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Correctness Proofs. Correctness Proofs. Formal mathematical argument that an algorithm meets its specification, which means that it always produces the correct output for any permitted input. Correctness Proofs. - PowerPoint PPT Presentation


  • Correctness Proofs

  • Correctness ProofsFormal mathematical argument that an algorithm meets its specification, which means that it always produces the correct output for any permitted input.

  • Correctness ProofsIs Important to understand what a deteiled formal correctness proof looks like, because otherwise you wont know what somebody is really saying with an informal correctness argument.

  • Invariants, Preconditions and Posconditions.P holds in the initial state.P holds after step k if it hods before step k.If P holds when the algorithm terminates, then the output of the algorithm is correct.

  • Hoare LogicAttach to each statement of a program a precondition and a postcondition.

    Precondition, Statement and Postcondition, form a Hoare triple.

  • Hoare Logic{ x is an integer }x := 2*x{ x is even }{ P: x is an integer }x := 2*x{ Q: x is even }x := x+1{R: x is odd }{ x is even }x := x + 1{ x is odd }

  • Hoare Logic{P} S1 {Q} {Q} S2 {R}{P} S1:S2 {R}Composition Axiom

  • Hoare Logic AxiomsRules like before, which define what new propositions can be deduced from old ones, are called Axioms.

  • Pre-strengthening AxiomMaking the precondition stronger doesnt change the truth of a Hoare triple.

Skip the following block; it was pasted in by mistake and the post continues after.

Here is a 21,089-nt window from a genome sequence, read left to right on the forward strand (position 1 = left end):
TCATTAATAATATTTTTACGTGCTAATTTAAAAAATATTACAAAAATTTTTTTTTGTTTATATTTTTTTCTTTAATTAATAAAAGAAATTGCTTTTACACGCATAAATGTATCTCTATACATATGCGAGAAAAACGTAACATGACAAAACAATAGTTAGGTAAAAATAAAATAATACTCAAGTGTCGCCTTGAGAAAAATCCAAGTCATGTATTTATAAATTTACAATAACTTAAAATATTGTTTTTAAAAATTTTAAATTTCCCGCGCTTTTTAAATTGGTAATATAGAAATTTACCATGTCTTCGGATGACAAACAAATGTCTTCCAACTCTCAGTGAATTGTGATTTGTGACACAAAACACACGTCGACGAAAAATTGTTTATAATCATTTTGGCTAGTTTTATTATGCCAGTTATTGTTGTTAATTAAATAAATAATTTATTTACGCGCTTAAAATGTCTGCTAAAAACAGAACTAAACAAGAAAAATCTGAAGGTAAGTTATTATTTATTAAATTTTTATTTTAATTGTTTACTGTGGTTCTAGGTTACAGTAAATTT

{Q} S {R} P Q{P} S {R}

  • Pre strengthening AxiomMostly used to sneak in extra facts that dont appear explicitly in our original precondition.

    If whenever Q is true,P P Qis also true.

  • Post weakening AxiomMaking the postcondition weaker is also allowed.

    {P} S {Q} Q R{P} S {R}

  • Post weakening AxiomTypically used for getting rid of bits of a postcondition we dont care about.

    The direction of the implications is important. Pre weakening and post strengthening do NOT produce valid proofs.

  • Assignment Axiom{P[x/t]} x := t {P}

    If P is true with x replaced by t before the assignment, it is true without the replacement afterwards.

    {0 = 0} x := {x=0}{x+5 < 12} x:= x+5 {x < 12}{x < 7} x:= x+5 {x < 12}

  • Baggage LemmaUsed to carry along extra baggage that you will need later.

    { } S {x = A}

    But you also need know that y is unchanged.

    {y = B} S {y = B x = A}

  • StrategyWrite down the algorithm.

    Precondition and postcondition for each statements.

    Prove for each statement that its postcondition follow from its precondition.

  • Proofs for if/then/else statements{P}if B then{P and B}do something{Q}else{P and Not B}do something{Q}end if{Q}

  • Proofs for if/then/else statements{P B} S1 {Q} {P B} S2 {Q}{P} if B then S1 else S2 end if {Q}

  • Proofs for Loops{P}while B do{R and B}body{R}end while{Q}

  • Proofs for Loops{A is an array with indices 0..n-1}i := nWhile i 0 do{A[j] = 0 for all j >= i}i := i 1{A[j] = 0 for all j >= i+1}A[i] := 0{A[j] = 0 for all j >= i}end while{A[0] .. A[n-1] are all equal to zero}

  • Total vs Partial CorrectnessWe will want to show that an algorithm produce the right output in a reasonable amount of time, tipically bounded by some function of the size of the input.

  • Proofs for Recursive ProceduresProcedure Euclid(x,y: integer) return integer{}if y = 0 then{y = 0}gcd := x{gcd = gcd(x,y)}else{y 0}gcd := Euclid(y,x mod y){gcd = gcd(x,y)}endif{gcd = gcd(x,y)}return gcdend procedure{return value = gcd(x,y)